Both her family and her spouse supported her decision to go through with this litigation, Beal said when the lawsuit was filed in 2017.
“You go through so many years transitioning, and now I hit a brick wall with Iowa’s discriminatory ban on Medicaid coverage for transition-related care,” Beal said in 2017, her voice cracking with nerves. “It has caused me stress and depression and affects every aspect of my life.”
The question of the “medical necessity” of these procedures often lies at the heart of conversations about transition-related care.
When prescribed by a doctor, all forms of transition care, including surgeries, are recommended by most professional medical organizations, including the American Medical Association, the American Psychological Association and the American Psychiatric Association.
But not every transgender person is interested in surgery, Dr. Joe Freund, one of the most sought-after transition-care doctors in the state, previously told the Register.
Transitioning is a spectrum, and some patients find alignment simply by dressing in gender-specific clothing. Other patients may find hormone-replacement therapy enough while some may need surgery to make themselves whole, he said.
Dr. Nicole Nisly, co-founder of the award-winning University of Iowa LGBTQ Clinic, has said she has many patients on Medicaid, some of whom meet the medical criteria for surgical intervention and are in desperate need of that kind of care.
Without these surgeries, those patients can experience extreme depression and anxiety and may have suicidal thoughts.
“When they are denied this care it is heartbreaking for us and heartbreaking for them,” Nisly previously said. “Imagine it from their perspective: They have been on hormones and transitioned in every other way for a year and then they find out they can’t take that extra step to fully become themselves.
“Some (of my patients) do become suicidal.”
In the district court ruling, Gamble wrote that DHS did not “rebut the medical evidence that gender affirming surgery is medically necessary treatment” and called the exclusion of coverage “unreasonable, arbitrary and capricious.”
The denial was issued “without regard to the law and facts,” the judge wrote. “The agency acted in the face of evidence upon which there is no room for difference of opinion among reasonable minds.”
What will it cost?
DHS has also resisted on the grounds of the high cost of transition-related care. The agency has argued that its regulation against transition care “serves the purpose of conserving limited state resources.”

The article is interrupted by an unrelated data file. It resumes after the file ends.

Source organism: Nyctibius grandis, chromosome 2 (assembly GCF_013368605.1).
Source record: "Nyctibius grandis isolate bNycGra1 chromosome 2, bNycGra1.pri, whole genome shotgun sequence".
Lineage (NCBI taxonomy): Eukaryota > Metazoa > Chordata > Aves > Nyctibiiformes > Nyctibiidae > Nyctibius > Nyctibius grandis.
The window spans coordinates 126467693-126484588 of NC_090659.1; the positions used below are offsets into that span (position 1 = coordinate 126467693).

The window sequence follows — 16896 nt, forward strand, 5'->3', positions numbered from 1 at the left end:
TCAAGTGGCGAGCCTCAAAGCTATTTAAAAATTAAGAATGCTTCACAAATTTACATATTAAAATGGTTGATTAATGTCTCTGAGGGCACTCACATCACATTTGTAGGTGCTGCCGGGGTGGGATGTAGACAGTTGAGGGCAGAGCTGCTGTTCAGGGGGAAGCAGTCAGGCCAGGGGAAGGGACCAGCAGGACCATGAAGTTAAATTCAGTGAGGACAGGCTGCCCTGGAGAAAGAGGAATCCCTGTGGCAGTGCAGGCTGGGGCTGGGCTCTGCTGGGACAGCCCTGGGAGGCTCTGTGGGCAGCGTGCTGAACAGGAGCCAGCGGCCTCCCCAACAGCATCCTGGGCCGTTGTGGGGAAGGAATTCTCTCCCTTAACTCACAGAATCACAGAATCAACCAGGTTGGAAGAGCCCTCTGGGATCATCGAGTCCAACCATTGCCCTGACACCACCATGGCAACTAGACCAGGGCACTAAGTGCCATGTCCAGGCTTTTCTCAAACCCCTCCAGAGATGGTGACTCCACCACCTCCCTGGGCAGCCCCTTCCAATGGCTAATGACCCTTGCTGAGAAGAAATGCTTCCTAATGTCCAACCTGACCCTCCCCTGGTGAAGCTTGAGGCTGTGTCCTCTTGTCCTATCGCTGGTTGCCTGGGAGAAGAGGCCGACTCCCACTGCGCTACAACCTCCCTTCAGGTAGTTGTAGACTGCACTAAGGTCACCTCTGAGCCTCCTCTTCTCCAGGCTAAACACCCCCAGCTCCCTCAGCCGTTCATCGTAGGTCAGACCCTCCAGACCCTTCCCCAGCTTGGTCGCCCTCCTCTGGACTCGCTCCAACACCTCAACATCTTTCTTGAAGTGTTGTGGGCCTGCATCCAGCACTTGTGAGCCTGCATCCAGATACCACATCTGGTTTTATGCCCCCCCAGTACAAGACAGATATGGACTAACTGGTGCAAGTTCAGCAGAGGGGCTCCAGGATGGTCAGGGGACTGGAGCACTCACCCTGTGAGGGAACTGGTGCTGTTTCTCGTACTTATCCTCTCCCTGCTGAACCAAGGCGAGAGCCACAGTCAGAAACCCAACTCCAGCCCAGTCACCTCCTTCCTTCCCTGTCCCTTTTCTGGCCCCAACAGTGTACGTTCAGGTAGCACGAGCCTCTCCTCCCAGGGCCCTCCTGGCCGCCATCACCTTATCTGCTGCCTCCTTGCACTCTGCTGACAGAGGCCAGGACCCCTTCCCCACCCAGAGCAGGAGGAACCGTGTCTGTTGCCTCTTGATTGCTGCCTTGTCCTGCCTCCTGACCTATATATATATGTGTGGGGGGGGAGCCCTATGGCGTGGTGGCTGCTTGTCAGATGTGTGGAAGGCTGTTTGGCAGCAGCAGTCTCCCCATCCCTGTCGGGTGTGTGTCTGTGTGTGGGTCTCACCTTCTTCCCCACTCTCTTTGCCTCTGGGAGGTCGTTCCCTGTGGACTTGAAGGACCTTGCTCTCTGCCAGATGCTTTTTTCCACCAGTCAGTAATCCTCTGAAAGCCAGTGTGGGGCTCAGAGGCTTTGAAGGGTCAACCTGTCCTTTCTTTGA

While Gamble agreed that cost savings is a “legitimate government interest,” he wrote that the ban “achieves this goal through an extreme degree of underinclusiveness.”
Tabulating the cost of transition is difficult because of the variation of care needed or desired, but the Philadelphia Center for Transgender Surgery prices the full suite of procedures for both transgender women and transgender men at more than $100,000.
However, single surgeries cost much less. For example, a vaginoplasty, the creation of a vagina, or a phalloplasty, the creation of a penis, costs about $20,000.
Despite what could be considered high costs, transgender people make up a relativity small portion of the national population. One estimate found about 0.3 percent of the total population, or about 964,000 people nationally and 9,300 in Iowa, identify as transgender, according to The Williams Institute, a think tank at UCLA’s law school.
A smaller subset of that population would seek surgeries.
At the time the original suit was filed, the ACLU and local doctors pointed to mastectomies as an example of the inherent unfairness of the ban.
Breast-removal surgery costs the same whether it is covered as cancer treatment or as a treatment for gender dysphoria. Only one of those surgeries was banned — even if doctors in both cases deem the surgery to be “medically necessary.”
Advances in other court cases
The 6-0 Supreme Court ruling came on the heels of another step forward for transgender rights in Iowa.
Last month, Jesse Vroegh, a transgender man and former prison nurse, won his discrimination case against the state after he was denied access to the men’s restrooms and locker rooms and denied transition-related care.
He was awarded $120,000 in damages.
The Iowa ACLU has also previously represented Meagan Taylor, a transgender woman discriminated against at a West Des Moines hotel. The highly publicized case resulted in an undisclosed settlement.
In this case, Beal has said that she didn’t set out to become a trailblazer, but wanted to “make it easier for younger people who need this surgery.”
“I look forward to the day when someone fighting to get the transition-related medical care they need isn’t in the news,” she said.